“However, due to the campus only holding online courses the rest of the semester, that has interrupted many service-learning projects through coursework,” Wagner says, noting the university did waive the 30-hour service requirement for seniors who were set to graduate in May but who had not yet completed their service-learning. “Almost all non-credit option service-learning projects also have been halted due to community partners having to shut their doors.”

With the pandemic keeping students away from campus, many Blugolds began contacting her about potential service projects they could do to help their hometown communities during this crisis, Wagner says, noting they also were confirming the projects would fulfill their university service-learning requirements.

Some of those students came to her with specific ideas for their service projects, and others reached out asking if Wagner knew of organizations in need of the kind of help that they could provide from a distance.

“All the organizations students are working with have strict policies to protect them and keep them safe,” Wagner says. “Some projects are independently done where students check in online with a supervisor periodically.

“For those asking what they can do, we are trying to give them ideas on what’s possible while remaining safe during the crisis.”

With many planned projects disrupted by COVID-19, Wagner reached out to community partners asking them to think “outside the box” and come up with virtual or online service-learning projects students could do to benefit their organizations.

The community partners responded, offering various project ideas that students can do from wherever they are sheltering during the crisis. While some requests included writing grants or doing research, others were more interactive, such as reading, tutoring or hanging out with kids virtually, she says.

“The sky’s the limit of what they can come up with,” Wagner says. “We all just have to get more creative. So, some community partners have stepped forward with some ideas and some students have come with their own.”

While there are many organizations in the Eau Claire area that regularly partner with UW-Eau Claire to provide students with service opportunities, her list of partners is growing now that thousands of students are back in their hometowns this semester, with many looking for ways to help people and organizations in need during the pandemic.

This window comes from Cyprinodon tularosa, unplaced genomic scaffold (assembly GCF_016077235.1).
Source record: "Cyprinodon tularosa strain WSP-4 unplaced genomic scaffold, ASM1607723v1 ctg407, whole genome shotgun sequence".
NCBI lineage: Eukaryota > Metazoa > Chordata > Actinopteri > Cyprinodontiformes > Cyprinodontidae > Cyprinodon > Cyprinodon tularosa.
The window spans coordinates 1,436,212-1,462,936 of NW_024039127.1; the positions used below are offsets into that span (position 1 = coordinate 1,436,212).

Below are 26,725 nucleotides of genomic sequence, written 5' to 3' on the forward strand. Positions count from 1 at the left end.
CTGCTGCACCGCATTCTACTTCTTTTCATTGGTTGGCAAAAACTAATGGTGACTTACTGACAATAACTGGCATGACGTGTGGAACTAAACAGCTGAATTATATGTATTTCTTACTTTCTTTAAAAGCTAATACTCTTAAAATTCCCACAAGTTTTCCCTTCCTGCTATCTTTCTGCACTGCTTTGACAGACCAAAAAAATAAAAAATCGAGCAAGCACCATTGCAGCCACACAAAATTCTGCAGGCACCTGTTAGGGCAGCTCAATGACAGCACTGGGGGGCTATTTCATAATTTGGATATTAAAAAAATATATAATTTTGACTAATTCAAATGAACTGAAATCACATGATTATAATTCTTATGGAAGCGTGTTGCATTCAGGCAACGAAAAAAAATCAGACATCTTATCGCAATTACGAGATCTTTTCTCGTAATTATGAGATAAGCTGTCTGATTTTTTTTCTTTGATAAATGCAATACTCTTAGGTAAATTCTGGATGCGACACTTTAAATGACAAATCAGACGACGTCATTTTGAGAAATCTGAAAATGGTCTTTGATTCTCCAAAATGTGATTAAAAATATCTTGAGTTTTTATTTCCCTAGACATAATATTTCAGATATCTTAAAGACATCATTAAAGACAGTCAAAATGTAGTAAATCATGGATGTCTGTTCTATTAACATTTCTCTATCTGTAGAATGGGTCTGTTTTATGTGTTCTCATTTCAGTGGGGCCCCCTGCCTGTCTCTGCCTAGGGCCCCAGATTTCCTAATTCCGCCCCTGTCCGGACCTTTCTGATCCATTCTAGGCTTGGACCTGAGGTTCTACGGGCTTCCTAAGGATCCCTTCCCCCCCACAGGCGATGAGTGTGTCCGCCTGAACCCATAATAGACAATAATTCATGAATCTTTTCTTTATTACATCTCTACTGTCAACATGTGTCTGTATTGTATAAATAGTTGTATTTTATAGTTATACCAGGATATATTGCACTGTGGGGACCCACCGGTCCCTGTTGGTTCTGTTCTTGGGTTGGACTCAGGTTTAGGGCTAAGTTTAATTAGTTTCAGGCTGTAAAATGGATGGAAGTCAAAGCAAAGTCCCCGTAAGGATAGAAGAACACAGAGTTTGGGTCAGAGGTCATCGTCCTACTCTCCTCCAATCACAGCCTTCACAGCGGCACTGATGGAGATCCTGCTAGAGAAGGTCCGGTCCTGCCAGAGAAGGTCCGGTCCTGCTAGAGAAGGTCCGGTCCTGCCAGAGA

Through their service, students like Dixon and Gibbs are seeing their communities in new ways, Wagner says.

“This project has helped me to connect with my community and to help out a local, essential business during this pandemic,” Dixon says of making masks for the daycare and others in La Crosse. “This really is a difficult time for everyone, and I wanted to put my sewing skills to use to help.

“This project has really showed me what kind of an impact I can make and also the importance for community members to help out each other in a time like this.”

In Chippewa Falls, Gibbs was surprised to find there is such a huge need in the community for hand sanitizer.

Helping to meet those needs is rewarding, but the project also is giving her a better sense of the kinds of businesses that make up her hometown as well as an appreciation for how they are all coming together to support the community during such a difficult time, she says.

“Every day, a new person comes in and tells me what business they are from and how grateful they are that we are making and supplying this,” Gibbs says of the hand sanitizer. “I gained a true appreciation for how many workers are out there helping us in a time of struggle. “

These are exactly the kinds of revelations that she hopes students experience when they are involved in a service-learning project, whether it is during a pandemic or a more typical semester, Wagner says.

The goal, she says, is that Blugolds carry that spirit of service with them throughout their lives and give back to whatever community they call home in the future.

“Students can stay in their comfort zones, do their own thing and stay in their own social circles, but by doing this they miss seeing the actual needs in the community,” Wagner says. “The service-learning requirement moves students to a place of seeing real needs and taking action to bring better outcomes — and many times better livelihoods — to others in the community.”

Photo caption: Sierra Dixon is among the Blugolds who are giving back to their hometowns during the pandemic. She made and donated masks to a La Crosse daycare and to community members.